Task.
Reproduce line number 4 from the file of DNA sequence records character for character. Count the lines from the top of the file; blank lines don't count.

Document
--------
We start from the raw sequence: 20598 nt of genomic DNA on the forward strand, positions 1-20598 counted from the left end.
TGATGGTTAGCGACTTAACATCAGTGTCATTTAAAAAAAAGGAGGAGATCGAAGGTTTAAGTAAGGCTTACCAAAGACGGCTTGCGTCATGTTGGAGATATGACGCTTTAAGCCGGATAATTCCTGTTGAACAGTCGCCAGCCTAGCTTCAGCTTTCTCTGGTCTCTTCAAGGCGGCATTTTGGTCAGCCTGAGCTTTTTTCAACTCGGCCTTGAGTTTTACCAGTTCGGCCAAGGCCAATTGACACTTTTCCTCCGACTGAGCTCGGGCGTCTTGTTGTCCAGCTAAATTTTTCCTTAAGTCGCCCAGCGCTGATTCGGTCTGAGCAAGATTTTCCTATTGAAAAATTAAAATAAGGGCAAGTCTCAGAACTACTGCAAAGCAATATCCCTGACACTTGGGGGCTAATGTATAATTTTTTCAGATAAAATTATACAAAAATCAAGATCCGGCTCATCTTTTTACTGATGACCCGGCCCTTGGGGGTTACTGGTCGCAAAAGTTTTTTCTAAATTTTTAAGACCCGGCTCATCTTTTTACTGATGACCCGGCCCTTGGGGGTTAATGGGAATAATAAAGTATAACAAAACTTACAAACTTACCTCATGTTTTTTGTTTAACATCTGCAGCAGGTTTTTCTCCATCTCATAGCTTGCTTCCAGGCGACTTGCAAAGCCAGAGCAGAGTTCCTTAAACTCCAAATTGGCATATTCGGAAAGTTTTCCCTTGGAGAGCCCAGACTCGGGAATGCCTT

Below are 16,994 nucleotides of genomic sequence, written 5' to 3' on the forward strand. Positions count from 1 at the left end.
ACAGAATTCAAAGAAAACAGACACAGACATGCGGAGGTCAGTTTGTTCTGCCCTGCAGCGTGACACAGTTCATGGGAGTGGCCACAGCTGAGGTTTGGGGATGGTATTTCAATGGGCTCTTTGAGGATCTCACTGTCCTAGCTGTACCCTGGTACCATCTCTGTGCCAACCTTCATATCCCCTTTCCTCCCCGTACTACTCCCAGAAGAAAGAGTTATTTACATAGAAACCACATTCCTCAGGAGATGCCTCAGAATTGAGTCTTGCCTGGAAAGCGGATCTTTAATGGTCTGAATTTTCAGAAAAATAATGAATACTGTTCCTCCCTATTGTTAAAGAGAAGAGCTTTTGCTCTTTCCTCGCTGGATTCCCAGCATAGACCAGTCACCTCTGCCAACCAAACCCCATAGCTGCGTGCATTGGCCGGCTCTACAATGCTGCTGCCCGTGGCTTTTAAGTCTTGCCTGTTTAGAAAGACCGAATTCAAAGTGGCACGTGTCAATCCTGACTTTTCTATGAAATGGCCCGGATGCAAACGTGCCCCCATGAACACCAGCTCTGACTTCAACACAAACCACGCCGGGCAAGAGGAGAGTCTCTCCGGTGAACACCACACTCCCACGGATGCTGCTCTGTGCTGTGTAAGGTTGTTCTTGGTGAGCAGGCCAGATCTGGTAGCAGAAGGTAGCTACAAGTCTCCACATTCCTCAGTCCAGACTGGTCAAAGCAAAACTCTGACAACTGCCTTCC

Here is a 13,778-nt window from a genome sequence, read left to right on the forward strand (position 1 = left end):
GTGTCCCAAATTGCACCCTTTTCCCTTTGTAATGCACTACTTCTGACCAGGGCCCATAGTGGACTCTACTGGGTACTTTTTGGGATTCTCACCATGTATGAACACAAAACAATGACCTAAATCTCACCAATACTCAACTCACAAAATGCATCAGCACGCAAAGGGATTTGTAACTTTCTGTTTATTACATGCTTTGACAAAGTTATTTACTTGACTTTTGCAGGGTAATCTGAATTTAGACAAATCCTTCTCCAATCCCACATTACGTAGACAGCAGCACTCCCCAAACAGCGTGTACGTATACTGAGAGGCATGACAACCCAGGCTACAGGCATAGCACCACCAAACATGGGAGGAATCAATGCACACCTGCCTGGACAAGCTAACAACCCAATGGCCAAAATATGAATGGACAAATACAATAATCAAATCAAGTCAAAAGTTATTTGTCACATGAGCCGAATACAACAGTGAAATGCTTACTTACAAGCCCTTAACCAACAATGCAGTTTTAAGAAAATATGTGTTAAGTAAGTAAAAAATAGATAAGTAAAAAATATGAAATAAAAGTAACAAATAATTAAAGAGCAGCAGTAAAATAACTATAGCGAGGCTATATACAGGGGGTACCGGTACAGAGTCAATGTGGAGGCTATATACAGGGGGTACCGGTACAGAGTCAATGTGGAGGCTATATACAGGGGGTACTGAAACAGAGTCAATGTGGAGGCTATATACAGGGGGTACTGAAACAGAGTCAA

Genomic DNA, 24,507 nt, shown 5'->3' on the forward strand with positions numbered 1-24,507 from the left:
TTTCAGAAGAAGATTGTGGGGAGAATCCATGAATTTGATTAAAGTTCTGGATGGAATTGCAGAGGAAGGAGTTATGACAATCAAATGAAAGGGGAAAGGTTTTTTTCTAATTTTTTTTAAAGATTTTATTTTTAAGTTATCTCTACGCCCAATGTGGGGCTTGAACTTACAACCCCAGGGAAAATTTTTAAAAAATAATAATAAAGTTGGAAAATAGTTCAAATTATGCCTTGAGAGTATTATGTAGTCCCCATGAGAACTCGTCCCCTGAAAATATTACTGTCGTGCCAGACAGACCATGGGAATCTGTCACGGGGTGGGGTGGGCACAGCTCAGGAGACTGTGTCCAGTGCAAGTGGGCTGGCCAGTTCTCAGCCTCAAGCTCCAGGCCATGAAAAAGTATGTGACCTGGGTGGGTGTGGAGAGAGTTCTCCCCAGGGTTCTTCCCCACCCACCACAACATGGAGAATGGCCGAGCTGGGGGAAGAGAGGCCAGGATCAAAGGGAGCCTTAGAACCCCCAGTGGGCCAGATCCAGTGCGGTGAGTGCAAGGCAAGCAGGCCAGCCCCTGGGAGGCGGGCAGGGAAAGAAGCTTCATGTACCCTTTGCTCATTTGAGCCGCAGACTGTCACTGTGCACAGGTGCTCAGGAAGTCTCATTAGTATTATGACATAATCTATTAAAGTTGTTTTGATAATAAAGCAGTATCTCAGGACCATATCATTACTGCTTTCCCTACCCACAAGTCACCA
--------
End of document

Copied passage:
ACAGAATTCAAAGAAAACAGACACAGACATGCGGAGGTCAGTTTGTTCTGCCCTGCAGCGTGACACAGTTCATGGGAGTGGCCACAGCTGAGGTTTGGGGATGGTATTTCAATGGGCTCTTTGAGGATCTCACTGTCCTAGCTGTACCCTGGTACCATCTCTGTGCCAACCTTCATATCCCCTTTCCTCCCCGTACTACTCCCAGAAGAAAGAGTTATTTACATAGAAACCACATTCCTCAGGAGATGCCTCAGAATTGAGTCTTGCCTGGAAAGCGGATCTTTAATGGTCTGAATTTTCAGAAAAATAATGAATACTGTTCCTCCCTATTGTTAAAGAGAAGAGCTTTTGCTCTTTCCTCGCTGGATTCCCAGCATAGACCAGTCACCTCTGCCAACCAAACCCCATAGCTGCGTGCATTGGCCGGCTCTACAATGCTGCTGCCCGTGGCTTTTAAGTCTTGCCTGTTTAGAAAGACCGAATTCAAAGTGGCACGTGTCAATCCTGACTTTTCTATGAAATGGCCCGGATGCAAACGTGCCCCCATGAACACCAGCTCTGACTTCAACACAAACCACGCCGGGCAAGAGGAGAGTCTCTCCGGTGAACACCACACTCCCACGGATGCTGCTCTGTGCTGTGTAAGGTTGTTCTTGGTGAGCAGGCCAGATCTGGTAGCAGAAGGTAGCTACAAGTCTCCACATTCCTCAGTCCAGACTGGTCAAAGCAAAACTCTGACAACTGCCTTCC